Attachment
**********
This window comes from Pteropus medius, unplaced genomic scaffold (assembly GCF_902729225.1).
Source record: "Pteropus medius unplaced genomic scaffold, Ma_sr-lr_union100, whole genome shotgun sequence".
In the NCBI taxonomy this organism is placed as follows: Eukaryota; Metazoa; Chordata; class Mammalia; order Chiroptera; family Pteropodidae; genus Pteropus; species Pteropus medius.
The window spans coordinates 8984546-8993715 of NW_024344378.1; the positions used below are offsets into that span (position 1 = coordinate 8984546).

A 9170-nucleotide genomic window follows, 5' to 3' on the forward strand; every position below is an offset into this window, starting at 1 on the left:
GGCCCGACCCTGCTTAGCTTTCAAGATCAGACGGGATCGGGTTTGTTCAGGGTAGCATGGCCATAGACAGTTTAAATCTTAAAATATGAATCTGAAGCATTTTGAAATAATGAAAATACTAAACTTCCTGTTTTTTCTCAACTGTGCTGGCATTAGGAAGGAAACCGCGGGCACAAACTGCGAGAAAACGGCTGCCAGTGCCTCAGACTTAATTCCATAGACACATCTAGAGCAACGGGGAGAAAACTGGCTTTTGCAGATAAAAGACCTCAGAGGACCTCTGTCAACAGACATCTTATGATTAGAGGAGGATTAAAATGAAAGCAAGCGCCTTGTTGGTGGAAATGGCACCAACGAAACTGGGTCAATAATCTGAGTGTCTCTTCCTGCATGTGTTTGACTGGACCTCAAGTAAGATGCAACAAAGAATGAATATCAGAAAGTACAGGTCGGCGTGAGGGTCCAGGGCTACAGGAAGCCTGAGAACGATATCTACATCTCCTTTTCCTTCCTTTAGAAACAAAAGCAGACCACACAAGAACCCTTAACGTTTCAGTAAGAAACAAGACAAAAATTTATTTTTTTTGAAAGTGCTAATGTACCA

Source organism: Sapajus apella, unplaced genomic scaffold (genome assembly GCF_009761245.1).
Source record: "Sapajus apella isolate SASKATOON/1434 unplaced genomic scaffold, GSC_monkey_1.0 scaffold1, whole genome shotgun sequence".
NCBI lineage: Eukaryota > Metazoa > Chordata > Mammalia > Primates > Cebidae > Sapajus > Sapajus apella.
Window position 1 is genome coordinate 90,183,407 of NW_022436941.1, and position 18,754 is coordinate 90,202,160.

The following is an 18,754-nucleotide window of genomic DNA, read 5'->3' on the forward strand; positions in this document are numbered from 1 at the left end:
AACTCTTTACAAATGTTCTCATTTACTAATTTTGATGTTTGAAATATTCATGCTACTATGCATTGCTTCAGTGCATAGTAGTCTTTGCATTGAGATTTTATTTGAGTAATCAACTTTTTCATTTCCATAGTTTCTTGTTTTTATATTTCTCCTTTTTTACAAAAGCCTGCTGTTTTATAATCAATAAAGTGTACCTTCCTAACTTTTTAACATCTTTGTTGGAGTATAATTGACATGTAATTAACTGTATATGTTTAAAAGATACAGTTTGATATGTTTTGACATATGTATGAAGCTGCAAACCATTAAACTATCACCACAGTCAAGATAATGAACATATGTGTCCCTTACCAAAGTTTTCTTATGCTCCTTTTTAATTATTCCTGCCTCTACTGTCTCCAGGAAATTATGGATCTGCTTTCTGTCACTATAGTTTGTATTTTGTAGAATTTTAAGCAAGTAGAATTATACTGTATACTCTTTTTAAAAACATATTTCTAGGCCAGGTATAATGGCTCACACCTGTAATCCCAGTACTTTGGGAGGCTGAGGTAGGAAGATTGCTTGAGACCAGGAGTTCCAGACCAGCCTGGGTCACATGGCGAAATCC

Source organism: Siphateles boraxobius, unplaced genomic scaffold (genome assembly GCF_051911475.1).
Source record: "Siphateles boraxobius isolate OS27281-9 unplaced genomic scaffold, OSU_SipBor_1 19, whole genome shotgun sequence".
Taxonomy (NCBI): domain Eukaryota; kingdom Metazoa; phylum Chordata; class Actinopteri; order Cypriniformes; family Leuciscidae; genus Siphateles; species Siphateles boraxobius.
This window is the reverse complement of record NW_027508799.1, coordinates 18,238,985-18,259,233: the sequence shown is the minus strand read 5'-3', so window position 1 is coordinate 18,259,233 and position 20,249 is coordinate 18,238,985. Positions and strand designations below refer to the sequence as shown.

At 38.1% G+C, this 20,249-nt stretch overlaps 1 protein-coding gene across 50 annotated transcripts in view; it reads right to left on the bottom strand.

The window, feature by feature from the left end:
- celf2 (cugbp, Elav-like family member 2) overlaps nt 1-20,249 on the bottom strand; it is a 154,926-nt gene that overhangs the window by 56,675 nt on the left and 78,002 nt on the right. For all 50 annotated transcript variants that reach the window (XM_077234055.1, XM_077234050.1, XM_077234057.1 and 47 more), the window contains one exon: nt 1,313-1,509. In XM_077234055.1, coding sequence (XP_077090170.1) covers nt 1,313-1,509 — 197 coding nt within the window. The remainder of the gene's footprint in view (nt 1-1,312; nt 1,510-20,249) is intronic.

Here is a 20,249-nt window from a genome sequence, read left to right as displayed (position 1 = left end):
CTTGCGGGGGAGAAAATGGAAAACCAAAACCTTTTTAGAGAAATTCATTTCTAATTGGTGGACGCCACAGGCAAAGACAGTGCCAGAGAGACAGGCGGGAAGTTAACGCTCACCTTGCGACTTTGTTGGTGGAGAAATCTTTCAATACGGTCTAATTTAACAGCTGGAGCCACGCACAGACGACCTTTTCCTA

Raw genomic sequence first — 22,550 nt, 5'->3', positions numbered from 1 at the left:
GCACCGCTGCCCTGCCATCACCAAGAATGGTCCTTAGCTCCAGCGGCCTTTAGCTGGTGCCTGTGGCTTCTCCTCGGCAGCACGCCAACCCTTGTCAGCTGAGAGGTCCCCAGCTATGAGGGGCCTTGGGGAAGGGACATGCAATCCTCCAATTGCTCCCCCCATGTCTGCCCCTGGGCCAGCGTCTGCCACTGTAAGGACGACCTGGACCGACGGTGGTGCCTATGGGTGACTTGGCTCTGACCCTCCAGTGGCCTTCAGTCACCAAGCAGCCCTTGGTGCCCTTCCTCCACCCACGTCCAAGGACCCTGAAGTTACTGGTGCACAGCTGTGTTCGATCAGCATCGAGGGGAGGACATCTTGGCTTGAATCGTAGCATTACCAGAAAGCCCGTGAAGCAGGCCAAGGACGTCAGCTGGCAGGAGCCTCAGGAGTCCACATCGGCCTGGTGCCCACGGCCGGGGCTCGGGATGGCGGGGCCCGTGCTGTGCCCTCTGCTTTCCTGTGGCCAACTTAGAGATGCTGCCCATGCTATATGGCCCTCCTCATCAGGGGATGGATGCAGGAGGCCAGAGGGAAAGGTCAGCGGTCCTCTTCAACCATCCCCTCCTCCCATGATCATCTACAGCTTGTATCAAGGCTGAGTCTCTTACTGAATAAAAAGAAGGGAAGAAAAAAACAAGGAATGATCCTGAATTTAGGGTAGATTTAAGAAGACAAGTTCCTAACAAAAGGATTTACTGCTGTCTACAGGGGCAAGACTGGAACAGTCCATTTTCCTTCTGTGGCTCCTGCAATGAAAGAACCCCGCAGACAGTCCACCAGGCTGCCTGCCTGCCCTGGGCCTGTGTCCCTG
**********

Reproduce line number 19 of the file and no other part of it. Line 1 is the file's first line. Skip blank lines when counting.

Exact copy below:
- celf2 (cugbp, Elav-like family member 2) overlaps nt 1-20,249 on the bottom strand; it is a 154,926-nt gene that overhangs the window by 56,675 nt on the left and 78,002 nt on the right. For all 50 annotated transcript variants that reach the window (XM_077234055.1, XM_077234050.1, XM_077234057.1 and 47 more), the window contains one exon: nt 1,313-1,509. In XM_077234055.1, coding sequence (XP_077090170.1) covers nt 1,313-1,509 — 197 coding nt within the window. The remainder of the gene's footprint in view (nt 1-1,312; nt 1,510-20,249) is intronic.